“It’s the best thing that’s ever happened to me by a long, long way,” said the cheerful actor, looking as bouncily indestructible as his character, who is required to battle bulls, baddies and Minotaurs on a weekly basis, clad in a fetching jerkin.

“The first few weeks I was terrified. I was just waiting to get fired. … I mean, my last job before this was in (comedy show) ‘Misfits’ and I was wearing a white rabbit mask and I had no lines and no one saw my face.

“To go from that to this, I suddenly thought ‘I’m not ready.’ It has got slightly easier since then.”

Emms has a longer CV, including major film roles in “War Horse” and opposite Julia Roberts in “Mirror Mirror.” But he said he was also nervous — although that was offset by his family’s delight at his new role.

“I’ve played … some not very nice people, some weirdos,” he said. “And my mum’s like, ‘I’m so pleased you’re playing a nice person who doesn’t kill anyone.’

“She always just wanted me to play a doctor.”

Greek-Canadian stand-up comic bringing laughs to Athens

Source: Ekathimerini

One of Greece’s wayward sons is about to make a stand-up return. With the support of the Canadian Embassy, Canadian-Greek comedian Angelo Tsarouchas will take the stage at the Michael Cacoyannis Theater this Sunday, November 24. The show – in English but sprinkled with bits of Greek – forms the subject of “Back to Sparta,” a film documenting the comedian’s lifelong goal to perform live in his ancestral country.

Tsarouchas was born in Montreal, but his family originally hails from Sparta. “People would ask me how I learned to speak Greek and I would tell them it was because my mother couldn’t speak English,” notes the current Los Angeles resident. Tsarouchas has performed for audiences around the world, but this visit marks his first to Greece in a professional capacity. “This is where my parents are from. We used to spend summers here when we were younger. It’s always been a dream of mine to come back.”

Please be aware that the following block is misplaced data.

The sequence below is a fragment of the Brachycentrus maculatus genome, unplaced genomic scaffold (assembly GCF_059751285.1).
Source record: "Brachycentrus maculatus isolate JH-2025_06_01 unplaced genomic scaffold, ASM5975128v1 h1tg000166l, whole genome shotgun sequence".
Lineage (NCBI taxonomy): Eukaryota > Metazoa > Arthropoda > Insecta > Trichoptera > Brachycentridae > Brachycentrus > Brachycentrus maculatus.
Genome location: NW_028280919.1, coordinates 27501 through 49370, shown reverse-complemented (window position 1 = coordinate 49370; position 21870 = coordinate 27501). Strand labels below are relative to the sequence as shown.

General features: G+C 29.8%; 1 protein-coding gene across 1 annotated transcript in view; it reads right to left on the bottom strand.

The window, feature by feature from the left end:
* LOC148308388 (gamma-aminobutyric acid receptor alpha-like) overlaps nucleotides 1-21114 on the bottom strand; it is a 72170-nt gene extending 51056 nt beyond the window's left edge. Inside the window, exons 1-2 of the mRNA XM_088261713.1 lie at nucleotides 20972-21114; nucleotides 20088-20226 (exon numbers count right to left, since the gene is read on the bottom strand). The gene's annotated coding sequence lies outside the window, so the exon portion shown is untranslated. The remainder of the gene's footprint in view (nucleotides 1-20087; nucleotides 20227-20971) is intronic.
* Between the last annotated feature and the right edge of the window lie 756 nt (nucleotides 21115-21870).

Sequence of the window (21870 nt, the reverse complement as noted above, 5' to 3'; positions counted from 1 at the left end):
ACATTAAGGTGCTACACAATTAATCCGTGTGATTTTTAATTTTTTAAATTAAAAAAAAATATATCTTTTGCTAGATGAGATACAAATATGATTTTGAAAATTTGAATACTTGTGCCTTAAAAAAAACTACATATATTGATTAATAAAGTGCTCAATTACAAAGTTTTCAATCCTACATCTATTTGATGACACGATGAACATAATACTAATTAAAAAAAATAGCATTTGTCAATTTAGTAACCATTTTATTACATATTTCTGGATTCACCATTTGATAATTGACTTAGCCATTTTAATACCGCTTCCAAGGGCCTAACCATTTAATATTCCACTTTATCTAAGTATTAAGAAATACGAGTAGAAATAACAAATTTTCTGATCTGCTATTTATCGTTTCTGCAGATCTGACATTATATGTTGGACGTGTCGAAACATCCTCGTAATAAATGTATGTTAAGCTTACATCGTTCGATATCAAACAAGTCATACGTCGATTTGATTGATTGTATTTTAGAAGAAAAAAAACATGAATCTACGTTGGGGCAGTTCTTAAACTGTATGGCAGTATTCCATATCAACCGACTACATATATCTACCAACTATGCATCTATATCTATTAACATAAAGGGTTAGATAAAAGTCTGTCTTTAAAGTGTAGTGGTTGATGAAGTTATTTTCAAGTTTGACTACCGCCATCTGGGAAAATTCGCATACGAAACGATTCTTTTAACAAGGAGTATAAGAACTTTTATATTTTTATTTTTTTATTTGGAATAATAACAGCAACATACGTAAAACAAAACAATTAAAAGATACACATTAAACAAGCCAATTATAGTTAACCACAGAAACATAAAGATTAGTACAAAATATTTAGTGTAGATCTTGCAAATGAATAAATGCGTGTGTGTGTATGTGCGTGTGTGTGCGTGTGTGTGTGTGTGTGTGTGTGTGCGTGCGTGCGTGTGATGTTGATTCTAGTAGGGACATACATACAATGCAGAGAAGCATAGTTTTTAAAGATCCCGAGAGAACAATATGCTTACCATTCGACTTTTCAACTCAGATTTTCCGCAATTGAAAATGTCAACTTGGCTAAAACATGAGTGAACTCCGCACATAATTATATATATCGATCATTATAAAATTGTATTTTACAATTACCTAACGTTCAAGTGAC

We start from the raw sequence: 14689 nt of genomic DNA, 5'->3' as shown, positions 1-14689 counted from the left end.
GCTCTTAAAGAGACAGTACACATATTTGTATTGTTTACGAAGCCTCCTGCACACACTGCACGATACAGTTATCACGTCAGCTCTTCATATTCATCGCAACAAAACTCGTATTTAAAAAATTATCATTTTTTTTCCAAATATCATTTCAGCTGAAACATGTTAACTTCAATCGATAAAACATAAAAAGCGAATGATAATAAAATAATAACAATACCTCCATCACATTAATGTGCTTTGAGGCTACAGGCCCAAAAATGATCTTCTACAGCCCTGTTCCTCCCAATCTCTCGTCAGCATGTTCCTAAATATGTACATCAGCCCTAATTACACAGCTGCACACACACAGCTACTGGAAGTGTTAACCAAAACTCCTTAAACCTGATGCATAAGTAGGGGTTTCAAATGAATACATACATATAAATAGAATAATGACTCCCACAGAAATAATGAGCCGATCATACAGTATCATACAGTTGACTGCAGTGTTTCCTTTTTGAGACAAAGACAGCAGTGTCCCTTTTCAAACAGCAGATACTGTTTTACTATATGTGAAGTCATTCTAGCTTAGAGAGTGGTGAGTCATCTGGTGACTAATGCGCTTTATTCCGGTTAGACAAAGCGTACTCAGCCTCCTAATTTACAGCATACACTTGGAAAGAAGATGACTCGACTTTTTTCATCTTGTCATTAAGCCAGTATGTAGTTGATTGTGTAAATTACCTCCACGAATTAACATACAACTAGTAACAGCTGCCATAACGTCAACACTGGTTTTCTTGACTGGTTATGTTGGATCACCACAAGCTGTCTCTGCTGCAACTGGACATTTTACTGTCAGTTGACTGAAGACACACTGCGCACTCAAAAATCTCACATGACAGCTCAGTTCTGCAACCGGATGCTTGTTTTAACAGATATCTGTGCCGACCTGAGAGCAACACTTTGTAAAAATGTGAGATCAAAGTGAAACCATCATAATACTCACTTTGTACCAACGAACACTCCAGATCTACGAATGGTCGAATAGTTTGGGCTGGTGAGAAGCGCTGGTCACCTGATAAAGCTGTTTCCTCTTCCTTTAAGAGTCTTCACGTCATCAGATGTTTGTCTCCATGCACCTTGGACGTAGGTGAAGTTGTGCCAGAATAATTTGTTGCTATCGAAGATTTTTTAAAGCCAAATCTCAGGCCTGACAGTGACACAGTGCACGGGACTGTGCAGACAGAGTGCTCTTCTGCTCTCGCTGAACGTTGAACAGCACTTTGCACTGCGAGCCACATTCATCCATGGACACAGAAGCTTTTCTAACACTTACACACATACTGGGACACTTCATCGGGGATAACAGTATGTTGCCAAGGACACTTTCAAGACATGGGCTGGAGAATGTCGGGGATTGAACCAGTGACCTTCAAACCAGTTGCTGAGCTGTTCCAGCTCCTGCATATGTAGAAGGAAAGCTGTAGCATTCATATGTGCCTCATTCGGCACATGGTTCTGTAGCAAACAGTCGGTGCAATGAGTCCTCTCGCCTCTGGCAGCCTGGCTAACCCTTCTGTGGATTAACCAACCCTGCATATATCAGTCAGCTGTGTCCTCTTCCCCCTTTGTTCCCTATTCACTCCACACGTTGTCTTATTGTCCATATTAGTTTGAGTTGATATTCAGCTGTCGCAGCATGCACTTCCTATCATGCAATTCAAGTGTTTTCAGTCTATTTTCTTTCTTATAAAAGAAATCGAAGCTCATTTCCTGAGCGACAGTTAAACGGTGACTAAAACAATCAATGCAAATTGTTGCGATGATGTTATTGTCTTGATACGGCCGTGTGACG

Much of Tsarouchas’s humor pokes fun at his bulky figure and Greek heritage. His last stand-up special, “Bigger is Better,” premiered on Showtime and attracted upward of 14 million viewers. Past performances have also included roles in the films “Harold and Kumar Go to White Castle” and “Cinderella Man.” The production of a new sitcom series, “The Angelo Show,” was recently confirmed and will feature fellow comedian Vince Vaughn in the role of executive producer.

Tsarouchas lists Harry Klynn (Vassilis Triantafyllidis) and Lakis Lazopoulos as his greatest artistic influences. Last week he had the opportunity to meet Lazopoulos in Athens – “a very funny man and a class act.”

Touring across Canada and the United States, fellow comedians would ask Tsarouchas why Greeks were always so congenial to one another. “That’s just the way we are,” he would reply. “That’s the way we’ve been raised. We’re probably the proudest people on Earth.” Tsarouchas’s homecoming takes him back to the roots of that pride. “I only wish that more artists of the diaspora would do the same,” he adds.

General admission to Tsarouchas’s “One and Only Stand-Up Comedy Performance” costs 10 euros. Tickets can be purchased in advance by calling 210.341.8579 or visiting the Michael Cacoyannis Foundation’s website, The show begins at 9 p.m. Michael Cacoyannis Foundation, 206 Pireos.